Thank you Mr. Cook. Double Oak Citizens for Responsible Gas Drilling shares your concerns and we appreciate your support for a common sense approach.
When first proposed, Williams Production Gulf Coast, LP desired to build a compression station on the current pad site on FM 407 and Simmons Road. Now they backed off and amended their plans to reduce the number of wells to 15 and temporarily scratched plans for the compressor station.
Why? Public outrage!
Like in the book of 1 Samuel, David faced the Philistine giant Goliath and with a single shot brought the giant to his knees, we the Davids’ of Double Oak did the same.
For Williams Production Gulf Coast, the end game is to get drilling started before Congress enacts new legislation and Double Oak gas leases expire. Perhaps that’s why the Williams Special Use Permit application was rushed through the P&Z hearing process and the town tried to keep it on the down low; the less resistance the better. Hearing Notices appearing about a week prior to the P&Z meeting gave the citizens of the town little time to digest the situation.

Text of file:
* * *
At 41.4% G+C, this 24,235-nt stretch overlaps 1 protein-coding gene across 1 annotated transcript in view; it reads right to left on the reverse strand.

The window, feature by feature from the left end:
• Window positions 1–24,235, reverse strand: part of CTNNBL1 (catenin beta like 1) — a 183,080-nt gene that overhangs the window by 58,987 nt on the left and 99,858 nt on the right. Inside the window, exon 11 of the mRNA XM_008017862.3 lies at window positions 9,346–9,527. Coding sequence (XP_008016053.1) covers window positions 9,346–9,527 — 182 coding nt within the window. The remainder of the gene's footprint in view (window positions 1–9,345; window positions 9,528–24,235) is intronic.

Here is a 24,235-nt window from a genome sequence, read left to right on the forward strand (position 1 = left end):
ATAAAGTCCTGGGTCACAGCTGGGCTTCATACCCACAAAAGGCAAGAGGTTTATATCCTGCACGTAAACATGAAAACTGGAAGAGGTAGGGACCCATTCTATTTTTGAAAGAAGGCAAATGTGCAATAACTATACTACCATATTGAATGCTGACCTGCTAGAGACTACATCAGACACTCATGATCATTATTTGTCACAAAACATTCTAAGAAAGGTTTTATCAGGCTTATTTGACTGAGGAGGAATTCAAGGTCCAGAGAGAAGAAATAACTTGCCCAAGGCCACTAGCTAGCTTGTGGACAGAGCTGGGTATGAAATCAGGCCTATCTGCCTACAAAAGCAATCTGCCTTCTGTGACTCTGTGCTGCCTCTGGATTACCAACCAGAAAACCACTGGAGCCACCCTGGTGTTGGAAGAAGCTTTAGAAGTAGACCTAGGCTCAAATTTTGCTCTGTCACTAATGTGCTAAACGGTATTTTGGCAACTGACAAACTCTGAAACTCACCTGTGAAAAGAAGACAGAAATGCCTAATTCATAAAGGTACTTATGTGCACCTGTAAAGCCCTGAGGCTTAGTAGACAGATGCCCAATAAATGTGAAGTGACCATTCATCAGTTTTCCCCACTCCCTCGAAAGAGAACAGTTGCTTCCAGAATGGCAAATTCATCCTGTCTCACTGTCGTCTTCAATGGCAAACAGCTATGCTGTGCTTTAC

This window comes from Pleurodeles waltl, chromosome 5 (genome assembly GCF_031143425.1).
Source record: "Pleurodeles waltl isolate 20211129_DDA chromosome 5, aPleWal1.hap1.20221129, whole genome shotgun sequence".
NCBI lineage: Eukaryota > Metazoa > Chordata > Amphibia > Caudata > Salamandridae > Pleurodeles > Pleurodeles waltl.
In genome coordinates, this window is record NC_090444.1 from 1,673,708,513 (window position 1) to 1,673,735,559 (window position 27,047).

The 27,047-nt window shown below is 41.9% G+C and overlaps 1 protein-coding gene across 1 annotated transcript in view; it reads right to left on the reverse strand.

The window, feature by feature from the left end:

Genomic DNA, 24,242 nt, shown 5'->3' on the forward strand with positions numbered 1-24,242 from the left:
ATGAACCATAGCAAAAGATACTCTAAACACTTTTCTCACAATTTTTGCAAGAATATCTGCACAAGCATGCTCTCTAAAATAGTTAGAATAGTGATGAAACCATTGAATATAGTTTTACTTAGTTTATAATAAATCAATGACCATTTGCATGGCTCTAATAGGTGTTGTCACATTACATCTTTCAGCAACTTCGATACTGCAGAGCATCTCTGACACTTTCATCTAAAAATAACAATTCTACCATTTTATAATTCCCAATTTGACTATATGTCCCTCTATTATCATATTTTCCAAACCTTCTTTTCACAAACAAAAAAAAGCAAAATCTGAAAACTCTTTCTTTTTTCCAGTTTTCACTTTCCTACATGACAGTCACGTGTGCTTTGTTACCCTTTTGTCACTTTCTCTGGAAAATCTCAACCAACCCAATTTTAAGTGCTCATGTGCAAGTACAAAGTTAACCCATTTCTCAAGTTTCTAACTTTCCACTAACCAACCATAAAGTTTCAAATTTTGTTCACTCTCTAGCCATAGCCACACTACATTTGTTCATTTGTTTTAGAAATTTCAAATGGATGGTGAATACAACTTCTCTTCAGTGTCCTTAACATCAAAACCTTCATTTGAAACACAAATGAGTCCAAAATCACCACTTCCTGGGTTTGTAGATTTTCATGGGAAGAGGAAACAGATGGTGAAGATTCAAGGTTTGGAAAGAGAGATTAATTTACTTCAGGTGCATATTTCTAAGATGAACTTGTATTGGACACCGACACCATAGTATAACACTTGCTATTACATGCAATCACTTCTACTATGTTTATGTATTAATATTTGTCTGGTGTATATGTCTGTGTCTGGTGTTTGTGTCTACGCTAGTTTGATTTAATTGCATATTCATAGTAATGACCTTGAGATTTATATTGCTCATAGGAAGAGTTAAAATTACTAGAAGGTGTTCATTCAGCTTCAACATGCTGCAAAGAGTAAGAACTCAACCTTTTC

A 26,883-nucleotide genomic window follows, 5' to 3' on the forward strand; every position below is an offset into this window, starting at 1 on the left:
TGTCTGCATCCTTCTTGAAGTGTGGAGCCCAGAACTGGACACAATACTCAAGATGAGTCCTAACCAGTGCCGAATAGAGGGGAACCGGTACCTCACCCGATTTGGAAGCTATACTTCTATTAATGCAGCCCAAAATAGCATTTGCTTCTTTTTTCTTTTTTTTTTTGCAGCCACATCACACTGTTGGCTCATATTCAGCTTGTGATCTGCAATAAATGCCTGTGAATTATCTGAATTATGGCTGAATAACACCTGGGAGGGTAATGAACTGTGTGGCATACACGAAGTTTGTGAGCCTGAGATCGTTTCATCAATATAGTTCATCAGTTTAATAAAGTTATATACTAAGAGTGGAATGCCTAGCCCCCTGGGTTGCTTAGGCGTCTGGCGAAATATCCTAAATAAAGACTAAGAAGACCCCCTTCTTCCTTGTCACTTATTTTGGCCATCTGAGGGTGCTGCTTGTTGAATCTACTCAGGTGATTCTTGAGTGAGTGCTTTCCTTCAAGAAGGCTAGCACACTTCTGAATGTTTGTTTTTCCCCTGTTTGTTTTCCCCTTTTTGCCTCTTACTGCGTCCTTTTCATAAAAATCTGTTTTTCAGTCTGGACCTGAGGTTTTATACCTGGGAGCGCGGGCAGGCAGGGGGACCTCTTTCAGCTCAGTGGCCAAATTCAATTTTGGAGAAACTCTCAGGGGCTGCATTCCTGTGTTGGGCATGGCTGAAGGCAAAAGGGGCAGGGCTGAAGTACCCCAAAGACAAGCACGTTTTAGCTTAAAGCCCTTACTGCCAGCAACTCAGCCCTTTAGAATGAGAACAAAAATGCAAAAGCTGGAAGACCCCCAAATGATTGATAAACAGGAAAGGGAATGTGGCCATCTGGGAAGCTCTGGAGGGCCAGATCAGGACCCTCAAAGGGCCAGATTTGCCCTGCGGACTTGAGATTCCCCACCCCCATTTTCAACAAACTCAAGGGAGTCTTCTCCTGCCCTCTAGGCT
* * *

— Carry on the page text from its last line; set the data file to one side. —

The town needs time to consider all the facts before it decides granting a Special Use Permit. There is no long –term plan for this site; and just as surely as the wind blows into Lantana, Williams will change its position again. We need an independent review by a Petroleum Engineer and Environmental Impact Study.
Despite Williams plans to scratch the compressor station for now, there are still major concerns with this application, and more so than Mr. Cook references in his remarks. These issues will be addressed at the P&Z scheduled for August 16.
Williams Production Gulf Coast recently reported that a second quarter net profit of $185 million. Williams also paid a $402 million after-tax charge related to the restructuring that is building Williams Partners into one of the nation’s largest energy master limited partnerships. In a move to divest some of its holdings into subsidiaries to avoid future tax hits and then engage in the finger pointing game when the environmental laws change and Congress moves to enact environmental legislation.
And by the time this goes to press, the House of Representatives will decide how to apply the lessons learned from the Gulf Oil Spill disaster. They’re going to vote on H.R. 3534, the Consolidated Land, Energy and Aquatic Resources (CLEAR) Act, which also contains two long overdue protections for onshore oil and gas drilling. To those of us living in the Barnett Shale, the Act would eliminate shortcuts and ensuring science-based review of environmental impacts at drill sites like the one here in Double Oak.
Double Oak, TX